On Tech, Business, Society.

Tag: Fred Wilson

Thinking About Product Planning

In Praise of the Business Plan, Jerry Neumann, a venture investor and startup instructor warns that VCs who focus too much on the product demo, are doing entrepreneurs a disservice. He says they should ask founders to write a business plan that takes into account the customer, the market, and how their company will “solve pain and endlessly scale”.

AngelList as the Modern Stock Exchange and Rome of Venture Capital

AngelList’s role in the metamorphosis of the venture capital business. I think they are the new Rome of tech startup venture capital, because “all roads lead to it”. Whether you are a startup raising or planning to raise money, or a venture capitalist looking to invest in startups, you probably won’t complete your next transaction without some discussion at least, about whether AngelList is part of it or not. I was first introduced to AngelList in December 2011 by Fred Wilson, as he gave us his first investment commitment for Engagio. He introduced me to Naval Ravikant, who asked me to register on AngelList to get the process going.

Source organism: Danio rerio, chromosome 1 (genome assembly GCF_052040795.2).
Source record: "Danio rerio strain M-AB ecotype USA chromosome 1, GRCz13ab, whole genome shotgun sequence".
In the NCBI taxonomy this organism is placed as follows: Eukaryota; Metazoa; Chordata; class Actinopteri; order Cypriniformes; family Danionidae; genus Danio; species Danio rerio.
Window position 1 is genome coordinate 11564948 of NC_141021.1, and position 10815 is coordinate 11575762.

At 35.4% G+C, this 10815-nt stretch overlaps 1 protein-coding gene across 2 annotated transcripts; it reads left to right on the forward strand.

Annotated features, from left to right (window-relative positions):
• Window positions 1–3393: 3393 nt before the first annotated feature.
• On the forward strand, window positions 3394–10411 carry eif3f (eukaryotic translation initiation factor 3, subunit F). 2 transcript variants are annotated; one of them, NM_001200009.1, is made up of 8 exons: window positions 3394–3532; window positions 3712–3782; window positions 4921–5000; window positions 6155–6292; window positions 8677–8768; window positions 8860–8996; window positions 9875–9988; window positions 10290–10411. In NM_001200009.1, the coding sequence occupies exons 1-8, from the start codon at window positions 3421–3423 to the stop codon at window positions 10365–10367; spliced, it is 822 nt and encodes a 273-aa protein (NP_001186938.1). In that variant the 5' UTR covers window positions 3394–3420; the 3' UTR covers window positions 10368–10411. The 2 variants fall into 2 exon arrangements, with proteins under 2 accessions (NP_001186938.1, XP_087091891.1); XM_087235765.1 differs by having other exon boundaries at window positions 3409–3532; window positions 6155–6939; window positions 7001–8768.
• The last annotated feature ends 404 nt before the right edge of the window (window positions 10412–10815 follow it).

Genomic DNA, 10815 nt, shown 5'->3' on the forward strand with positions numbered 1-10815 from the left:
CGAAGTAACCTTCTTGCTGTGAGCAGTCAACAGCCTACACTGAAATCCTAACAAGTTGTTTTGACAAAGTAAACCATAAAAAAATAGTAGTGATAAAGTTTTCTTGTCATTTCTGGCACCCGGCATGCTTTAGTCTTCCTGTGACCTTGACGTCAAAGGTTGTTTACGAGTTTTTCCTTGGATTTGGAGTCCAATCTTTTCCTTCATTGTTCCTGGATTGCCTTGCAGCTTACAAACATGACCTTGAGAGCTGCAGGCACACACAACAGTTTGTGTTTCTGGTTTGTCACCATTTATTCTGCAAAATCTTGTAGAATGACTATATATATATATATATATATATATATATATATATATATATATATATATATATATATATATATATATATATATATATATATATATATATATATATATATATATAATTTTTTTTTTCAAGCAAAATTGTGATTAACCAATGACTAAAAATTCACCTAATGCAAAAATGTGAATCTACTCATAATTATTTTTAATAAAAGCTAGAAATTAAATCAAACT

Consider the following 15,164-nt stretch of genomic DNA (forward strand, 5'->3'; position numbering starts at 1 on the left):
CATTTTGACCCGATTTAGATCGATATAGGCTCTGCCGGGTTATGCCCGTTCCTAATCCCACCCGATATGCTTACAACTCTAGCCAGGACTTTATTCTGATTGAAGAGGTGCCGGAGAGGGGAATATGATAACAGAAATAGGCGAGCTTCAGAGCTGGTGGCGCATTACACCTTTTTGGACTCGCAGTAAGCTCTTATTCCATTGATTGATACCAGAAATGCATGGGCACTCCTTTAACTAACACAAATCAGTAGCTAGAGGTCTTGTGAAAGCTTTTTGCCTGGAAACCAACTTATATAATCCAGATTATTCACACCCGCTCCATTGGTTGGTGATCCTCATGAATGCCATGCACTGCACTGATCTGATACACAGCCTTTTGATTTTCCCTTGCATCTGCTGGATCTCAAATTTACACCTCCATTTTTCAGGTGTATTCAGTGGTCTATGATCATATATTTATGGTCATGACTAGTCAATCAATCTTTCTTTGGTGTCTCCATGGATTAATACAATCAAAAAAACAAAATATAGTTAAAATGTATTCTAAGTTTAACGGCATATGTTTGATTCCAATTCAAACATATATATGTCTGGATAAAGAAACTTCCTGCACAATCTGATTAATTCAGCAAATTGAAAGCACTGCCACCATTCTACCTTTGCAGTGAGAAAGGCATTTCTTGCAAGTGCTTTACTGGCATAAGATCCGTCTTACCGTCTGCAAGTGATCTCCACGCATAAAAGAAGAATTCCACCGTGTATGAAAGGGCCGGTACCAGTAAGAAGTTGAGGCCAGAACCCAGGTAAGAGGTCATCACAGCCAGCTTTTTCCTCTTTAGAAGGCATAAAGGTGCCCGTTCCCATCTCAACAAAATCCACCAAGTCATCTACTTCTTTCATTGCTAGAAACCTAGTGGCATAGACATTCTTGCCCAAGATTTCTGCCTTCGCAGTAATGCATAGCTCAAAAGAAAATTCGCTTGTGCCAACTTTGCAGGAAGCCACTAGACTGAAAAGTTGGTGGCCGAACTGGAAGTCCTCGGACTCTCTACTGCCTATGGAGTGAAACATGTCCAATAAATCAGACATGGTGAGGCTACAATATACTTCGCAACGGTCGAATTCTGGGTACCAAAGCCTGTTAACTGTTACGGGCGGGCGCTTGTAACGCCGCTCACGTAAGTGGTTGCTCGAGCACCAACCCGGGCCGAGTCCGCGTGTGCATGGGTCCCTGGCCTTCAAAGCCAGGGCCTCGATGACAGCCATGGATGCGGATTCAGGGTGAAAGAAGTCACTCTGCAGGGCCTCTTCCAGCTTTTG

Startup CEO: The Book Every Founder Should Read (Exclusive Review)

StartupCEO90Startup CEO: A Field Guide to Scaling Up Your Business is a monumental book that comes from the heart of Matt Blumberg. You can tell by the author’s self-effacing and genuine style that he had the reader in mind, as he pours it all for you. It doesn’t get more authentic than that. Matt never put himself at the center of the book; yet he draws on the depth of his 360 degrees of experience, having founded Return Path in 1999, and grown it to over 400 employees, across 12 global offices, and $100+ million in revenues.

Forget the Product, Start Focusing on the Model

“It is the customer who determines what a business is.” — Peter Drucker, The Practice of Management The product is only the beginning, yet many startup CEO’s make the mistake of remaining glued to the product and its evolution, even in their post-Series B or C stages and with millions of users under their belt. Their problem is they haven’t been able to cross the chasm into business model evolution. I’ve already talked about the syndrome of the founding CEO who doesn’t appreciate marketing until much later because of their organic engineering or product focus. But there’s also the case of the founder who hasn’t been able to focus on a business model that is properly validated by the right business strategy.

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